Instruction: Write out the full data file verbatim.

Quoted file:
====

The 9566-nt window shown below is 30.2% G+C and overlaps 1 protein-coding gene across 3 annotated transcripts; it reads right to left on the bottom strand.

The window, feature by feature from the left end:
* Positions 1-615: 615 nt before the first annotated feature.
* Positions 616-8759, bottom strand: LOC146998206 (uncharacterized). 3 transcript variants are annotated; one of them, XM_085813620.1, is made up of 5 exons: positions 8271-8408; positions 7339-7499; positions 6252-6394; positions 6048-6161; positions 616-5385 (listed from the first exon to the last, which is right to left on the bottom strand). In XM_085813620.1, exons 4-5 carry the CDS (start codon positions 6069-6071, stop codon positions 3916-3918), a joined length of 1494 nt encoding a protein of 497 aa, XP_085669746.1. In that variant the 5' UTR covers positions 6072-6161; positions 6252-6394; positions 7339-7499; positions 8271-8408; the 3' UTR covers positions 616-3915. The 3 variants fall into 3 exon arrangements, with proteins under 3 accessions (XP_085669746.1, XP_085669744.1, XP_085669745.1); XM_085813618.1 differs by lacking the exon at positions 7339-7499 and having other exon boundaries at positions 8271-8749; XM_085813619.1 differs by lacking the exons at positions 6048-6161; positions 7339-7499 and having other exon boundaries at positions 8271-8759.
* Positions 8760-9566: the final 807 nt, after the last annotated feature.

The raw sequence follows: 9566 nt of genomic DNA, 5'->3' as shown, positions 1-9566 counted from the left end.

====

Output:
The 9566-nt window shown below is 30.2% G+C and overlaps 1 protein-coding gene across 3 annotated transcripts; it reads right to left on the bottom strand.

The window, feature by feature from the left end:
* Positions 1-615: 615 nt before the first annotated feature.
* Positions 616-8759, bottom strand: LOC146998206 (uncharacterized). 3 transcript variants are annotated; one of them, XM_085813620.1, is made up of 5 exons: positions 8271-8408; positions 7339-7499; positions 6252-6394; positions 6048-6161; positions 616-5385 (listed from the first exon to the last, which is right to left on the bottom strand). In XM_085813620.1, exons 4-5 carry the CDS (start codon positions 6069-6071, stop codon positions 3916-3918), a joined length of 1494 nt encoding a protein of 497 aa, XP_085669746.1. In that variant the 5' UTR covers positions 6072-6161; positions 6252-6394; positions 7339-7499; positions 8271-8408; the 3' UTR covers positions 616-3915. The 3 variants fall into 3 exon arrangements, with proteins under 3 accessions (XP_085669746.1, XP_085669744.1, XP_085669745.1); XM_085813618.1 differs by lacking the exon at positions 7339-7499 and having other exon boundaries at positions 8271-8749; XM_085813619.1 differs by lacking the exons at positions 6048-6161; positions 7339-7499 and having other exon boundaries at positions 8271-8759.
* Positions 8760-9566: the final 807 nt, after the last annotated feature.

The raw sequence follows: 9566 nt of genomic DNA, 5'->3' as shown, positions 1-9566 counted from the left end.